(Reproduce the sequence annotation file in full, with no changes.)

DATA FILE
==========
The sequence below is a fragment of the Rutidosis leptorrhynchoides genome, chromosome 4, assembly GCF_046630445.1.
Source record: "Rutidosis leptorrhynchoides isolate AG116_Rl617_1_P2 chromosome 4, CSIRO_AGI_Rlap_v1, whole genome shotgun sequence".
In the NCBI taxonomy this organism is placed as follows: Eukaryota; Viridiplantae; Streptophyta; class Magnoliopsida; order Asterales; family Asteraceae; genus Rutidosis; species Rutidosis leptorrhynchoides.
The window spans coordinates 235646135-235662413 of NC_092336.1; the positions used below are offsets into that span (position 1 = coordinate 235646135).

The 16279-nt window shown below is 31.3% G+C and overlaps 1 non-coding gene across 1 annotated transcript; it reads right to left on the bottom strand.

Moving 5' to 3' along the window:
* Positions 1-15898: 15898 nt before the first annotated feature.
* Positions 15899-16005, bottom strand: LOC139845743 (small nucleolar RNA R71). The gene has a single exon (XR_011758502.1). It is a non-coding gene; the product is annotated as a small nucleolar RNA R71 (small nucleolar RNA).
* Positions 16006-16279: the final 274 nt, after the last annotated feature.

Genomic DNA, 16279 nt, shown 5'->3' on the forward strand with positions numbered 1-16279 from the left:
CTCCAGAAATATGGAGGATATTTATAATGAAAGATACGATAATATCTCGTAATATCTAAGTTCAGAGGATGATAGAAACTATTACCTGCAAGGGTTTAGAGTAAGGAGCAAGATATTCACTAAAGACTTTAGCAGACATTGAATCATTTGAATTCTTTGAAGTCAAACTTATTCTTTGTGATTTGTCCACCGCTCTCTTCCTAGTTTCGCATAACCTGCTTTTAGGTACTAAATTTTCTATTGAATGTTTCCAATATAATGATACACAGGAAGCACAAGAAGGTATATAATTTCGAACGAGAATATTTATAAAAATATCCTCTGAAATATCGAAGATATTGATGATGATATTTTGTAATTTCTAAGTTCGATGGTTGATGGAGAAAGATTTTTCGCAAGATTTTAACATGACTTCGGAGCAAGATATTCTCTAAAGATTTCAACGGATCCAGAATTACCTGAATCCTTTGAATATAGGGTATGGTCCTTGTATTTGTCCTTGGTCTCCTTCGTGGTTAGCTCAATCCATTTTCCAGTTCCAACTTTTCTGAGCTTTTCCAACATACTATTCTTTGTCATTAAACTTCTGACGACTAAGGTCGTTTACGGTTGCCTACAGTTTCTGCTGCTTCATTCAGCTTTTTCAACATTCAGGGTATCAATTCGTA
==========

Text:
The sequence below is a fragment of the Rutidosis leptorrhynchoides genome, chromosome 4, assembly GCF_046630445.1.
Source record: "Rutidosis leptorrhynchoides isolate AG116_Rl617_1_P2 chromosome 4, CSIRO_AGI_Rlap_v1, whole genome shotgun sequence".
In the NCBI taxonomy this organism is placed as follows: Eukaryota; Viridiplantae; Streptophyta; class Magnoliopsida; order Asterales; family Asteraceae; genus Rutidosis; species Rutidosis leptorrhynchoides.
The window spans coordinates 235646135-235662413 of NC_092336.1; the positions used below are offsets into that span (position 1 = coordinate 235646135).

The 16279-nt window shown below is 31.3% G+C and overlaps 1 non-coding gene across 1 annotated transcript; it reads right to left on the bottom strand.

Moving 5' to 3' along the window:
* Positions 1-15898: 15898 nt before the first annotated feature.
* Positions 15899-16005, bottom strand: LOC139845743 (small nucleolar RNA R71). The gene has a single exon (XR_011758502.1). It is a non-coding gene; the product is annotated as a small nucleolar RNA R71 (small nucleolar RNA).
* Positions 16006-16279: the final 274 nt, after the last annotated feature.

Genomic DNA, 16279 nt, shown 5'->3' on the forward strand with positions numbered 1-16279 from the left:
CTCCAGAAATATGGAGGATATTTATAATGAAAGATACGATAATATCTCGTAATATCTAAGTTCAGAGGATGATAGAAACTATTACCTGCAAGGGTTTAGAGTAAGGAGCAAGATATTCACTAAAGACTTTAGCAGACATTGAATCATTTGAATTCTTTGAAGTCAAACTTATTCTTTGTGATTTGTCCACCGCTCTCTTCCTAGTTTCGCATAACCTGCTTTTAGGTACTAAATTTTCTATTGAATGTTTCCAATATAATGATACACAGGAAGCACAAGAAGGTATATAATTTCGAACGAGAATATTTATAAAAATATCCTCTGAAATATCGAAGATATTGATGATGATATTTTGTAATTTCTAAGTTCGATGGTTGATGGAGAAAGATTTTTCGCAAGATTTTAACATGACTTCGGAGCAAGATATTCTCTAAAGATTTCAACGGATCCAGAATTACCTGAATCCTTTGAATATAGGGTATGGTCCTTGTATTTGTCCTTGGTCTCCTTCGTGGTTAGCTCAATCCATTTTCCAGTTCCAACTTTTCTGAGCTTTTCCAACATACTATTCTTTGTCATTAAACTTCTGACGACTAAGGTCGTTTACGGTTGCCTACAGTTTCTGCTGCTTCATTCAGCTTTTTCAACATTCAGGGTATCAATTCGTA